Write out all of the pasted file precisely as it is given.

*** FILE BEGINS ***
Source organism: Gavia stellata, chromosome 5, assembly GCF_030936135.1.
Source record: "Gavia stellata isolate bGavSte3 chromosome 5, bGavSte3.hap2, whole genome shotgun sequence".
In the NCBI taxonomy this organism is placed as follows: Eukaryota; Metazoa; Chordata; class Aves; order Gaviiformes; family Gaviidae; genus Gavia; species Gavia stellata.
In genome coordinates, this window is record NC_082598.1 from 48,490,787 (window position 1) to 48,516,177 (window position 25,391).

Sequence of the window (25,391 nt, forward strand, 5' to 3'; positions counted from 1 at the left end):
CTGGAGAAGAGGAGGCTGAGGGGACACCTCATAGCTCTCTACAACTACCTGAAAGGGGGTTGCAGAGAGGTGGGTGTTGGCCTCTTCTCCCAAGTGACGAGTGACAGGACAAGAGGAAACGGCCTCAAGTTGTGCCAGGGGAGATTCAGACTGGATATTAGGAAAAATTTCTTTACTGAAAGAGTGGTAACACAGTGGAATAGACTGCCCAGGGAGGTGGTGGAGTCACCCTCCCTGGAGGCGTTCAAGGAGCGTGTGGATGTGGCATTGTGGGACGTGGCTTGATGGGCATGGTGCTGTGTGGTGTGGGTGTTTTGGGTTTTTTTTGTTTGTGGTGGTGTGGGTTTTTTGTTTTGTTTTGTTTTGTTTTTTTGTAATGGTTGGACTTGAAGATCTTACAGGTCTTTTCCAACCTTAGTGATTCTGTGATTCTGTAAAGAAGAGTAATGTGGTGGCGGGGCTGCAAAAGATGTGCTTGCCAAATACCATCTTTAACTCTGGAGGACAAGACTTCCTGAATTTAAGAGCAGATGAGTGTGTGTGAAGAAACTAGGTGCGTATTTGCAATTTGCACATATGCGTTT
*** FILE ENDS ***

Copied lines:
Source organism: Gavia stellata, chromosome 5, assembly GCF_030936135.1.
Source record: "Gavia stellata isolate bGavSte3 chromosome 5, bGavSte3.hap2, whole genome shotgun sequence".
In the NCBI taxonomy this organism is placed as follows: Eukaryota; Metazoa; Chordata; class Aves; order Gaviiformes; family Gaviidae; genus Gavia; species Gavia stellata.
In genome coordinates, this window is record NC_082598.1 from 48,490,787 (window position 1) to 48,516,177 (window position 25,391).

Sequence of the window (25,391 nt, forward strand, 5' to 3'; positions counted from 1 at the left end):
CTGGAGAAGAGGAGGCTGAGGGGACACCTCATAGCTCTCTACAACTACCTGAAAGGGGGTTGCAGAGAGGTGGGTGTTGGCCTCTTCTCCCAAGTGACGAGTGACAGGACAAGAGGAAACGGCCTCAAGTTGTGCCAGGGGAGATTCAGACTGGATATTAGGAAAAATTTCTTTACTGAAAGAGTGGTAACACAGTGGAATAGACTGCCCAGGGAGGTGGTGGAGTCACCCTCCCTGGAGGCGTTCAAGGAGCGTGTGGATGTGGCATTGTGGGACGTGGCTTGATGGGCATGGTGCTGTGTGGTGTGGGTGTTTTGGGTTTTTTTTGTTTGTGGTGGTGTGGGTTTTTTGTTTTGTTTTGTTTTGTTTTTTTGTAATGGTTGGACTTGAAGATCTTACAGGTCTTTTCCAACCTTAGTGATTCTGTGATTCTGTAAAGAAGAGTAATGTGGTGGCGGGGCTGCAAAAGATGTGCTTGCCAAATACCATCTTTAACTCTGGAGGACAAGACTTCCTGAATTTAAGAGCAGATGAGTGTGTGTGAAGAAACTAGGTGCGTATTTGCAATTTGCACATATGCGTTT